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Hannah Taylor

11 Signs of Burnout: How to Identify When Your Team Needs Support

Do you think you could spot the warning signs of burnout in your team? Here's what to look out for, so you can tell who might benefit from some extra support.

Preventing work burnout begins and ends with the support of team leaders. This occupational phenomenon is about much more than being a little ‘stressed out,’ as burnout has harmed countless employees’ health and costs businesses billions of dollars in lost productivity each year.

As a leader, it's your responsibility to understand employee burnout signs so that you can identify those experiencing job burnout and help employees manage its effects. So, what are the early signs of burnout you need to be aware of?

What is workplace burnout?

The term ‘burnout’ was first introduced by psychologist Herbert Freudenberger in 1970 to describe the consequences of excessive stress and high standards in “helping” professions, such as nursing. Since then, our understanding of burnout has evolved, and in 2019, it was officially recognized in the International Classification of Diseases as a syndrome resulting ‘from chronic workplace stress that has not been successfully managed.’

The World Health Organization defines burnout not as a medical condition but as an ‘occupational phenomenon,’ with three key characterizations:

  • Energy depletion and exhaustion
  • Negative feelings towards your job, including frustration or a lost sense of purpose
  • Reduced professional efficacy at work.

However, these are not the only signs of employee burnout, which negatively impacts employees' mental health, leading to decreased productivity, low employee morale, dysfunctional workplace dynamics, reduced productivity, and a poor work-life balance.

Job burnout versus anxiety and stress

There’s a lot of misunderstanding around what ‘burnout’ actually is, which makes identifying its signs challenging. For example, 'anxiety,' 'stress,' and 'burnout' refer to three distinct experiences, yet these terms are often (and mistakenly) used interchangeably.

In one study by Mental Health UK, 85% of UK adults correctly identified symptoms of burnout, while 68% mistakenly identified symptoms of anxiety. This goes to show how important it is for team leaders to understand how the signs of burnout differ from anxiety and stress.

  • ‘Anxiety’ is the human response when we feel threatened and can result in panic attacks.
  • ‘Stress’ refers to how we react to being put under pressure, either at work or in our personal lives.

Whereas anxiety and stress are natural feelings everyone experiences now and then in their work and personal lives, ‘burnout’ only refers to the collection of symptoms caused by chronic stress at work.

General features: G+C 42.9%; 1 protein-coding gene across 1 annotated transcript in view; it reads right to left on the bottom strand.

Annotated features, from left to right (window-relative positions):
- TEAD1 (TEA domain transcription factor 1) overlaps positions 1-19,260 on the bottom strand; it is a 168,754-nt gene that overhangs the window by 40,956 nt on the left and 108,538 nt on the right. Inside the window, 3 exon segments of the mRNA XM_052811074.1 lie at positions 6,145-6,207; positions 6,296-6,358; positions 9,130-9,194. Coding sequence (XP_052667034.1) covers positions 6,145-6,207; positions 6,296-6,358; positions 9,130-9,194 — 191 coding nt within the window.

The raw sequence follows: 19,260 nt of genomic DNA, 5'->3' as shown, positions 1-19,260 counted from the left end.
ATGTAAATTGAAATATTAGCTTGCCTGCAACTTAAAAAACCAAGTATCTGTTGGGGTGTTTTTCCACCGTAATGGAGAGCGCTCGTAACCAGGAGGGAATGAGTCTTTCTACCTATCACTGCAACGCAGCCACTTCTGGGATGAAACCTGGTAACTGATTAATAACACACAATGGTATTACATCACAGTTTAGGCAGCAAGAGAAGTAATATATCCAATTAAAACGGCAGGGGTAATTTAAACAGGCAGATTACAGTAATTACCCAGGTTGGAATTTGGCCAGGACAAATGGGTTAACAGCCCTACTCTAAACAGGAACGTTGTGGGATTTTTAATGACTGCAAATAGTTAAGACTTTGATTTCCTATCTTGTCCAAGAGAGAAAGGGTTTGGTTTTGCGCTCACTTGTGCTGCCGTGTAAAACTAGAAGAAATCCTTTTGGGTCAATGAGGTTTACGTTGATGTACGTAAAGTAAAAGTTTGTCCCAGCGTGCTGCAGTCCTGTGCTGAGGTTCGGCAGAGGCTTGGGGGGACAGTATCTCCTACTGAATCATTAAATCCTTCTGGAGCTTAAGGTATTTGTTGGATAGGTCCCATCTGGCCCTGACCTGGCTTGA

What are the tell-tale signs of employee burnout?

As burnout is a collection of symptoms rather than a diagnosis in and of itself, it’s essential to differentiate between employees experiencing short-term anxiety or stress and those struggling with true workplace burnout.

Here are twelve common signs of job burnout to watch out for when looking to prevent employee burnout.

1. A change in attitude

When job burnout starts to take hold, many employees display a change in attitude. How their attitude has changed will vary depending on their personality traits and individual challenges — what's important is that you look out for drastic shifts away from their usual temperament or attitude towards work.

A burned-out employee may become irritable, react sensitively to criticism, take less care over their work, or appear detached from their team entirely.

Such a change in attitude is most noticeable when a previously vibrant employee known for being cheerful, fun, and social starts to spend time alone more often than not. They may even stop participating in social events altogether.

2. Physical symptoms

Unsurprisingly, workers experiencing burnout may struggle with physical manifestations of stress. They may complain of persistent headaches, exhaustion, or muscle tension — all physical signs of chronic work-related stress.

Even if they don’t admit to feeling stressed, there are many physical symptoms associated with stress that you should watch out for:

  • dark circles under the eyes could suggest that they’re struggling with sleep problems caused by a work-life imbalance
  • a reliance on caffeine
  • regularly taking painkillers to tackle aches and pains

3. Lack of enthusiasm

When a formerly high-achieving employee's enthusiasm for their job begins waning, it can be easy to label them as lazy or complacent. In reality, a lack of enthusiasm is a red flag for job burnout, with common behaviors including:

  • the unenthusiastic employee making little effort in their work
  • speaking negatively about the business’s processes
  • showing an unwillingness to offer social support to colleagues

Under-challenged burnout — one of three types of burnout — often causes previously passionate employees to become disengaged. They may view the challenges they once enjoyed as arduous tasks and perceive a gap between their personal ambitions and their commitment to the company, leading to a decline in job satisfaction.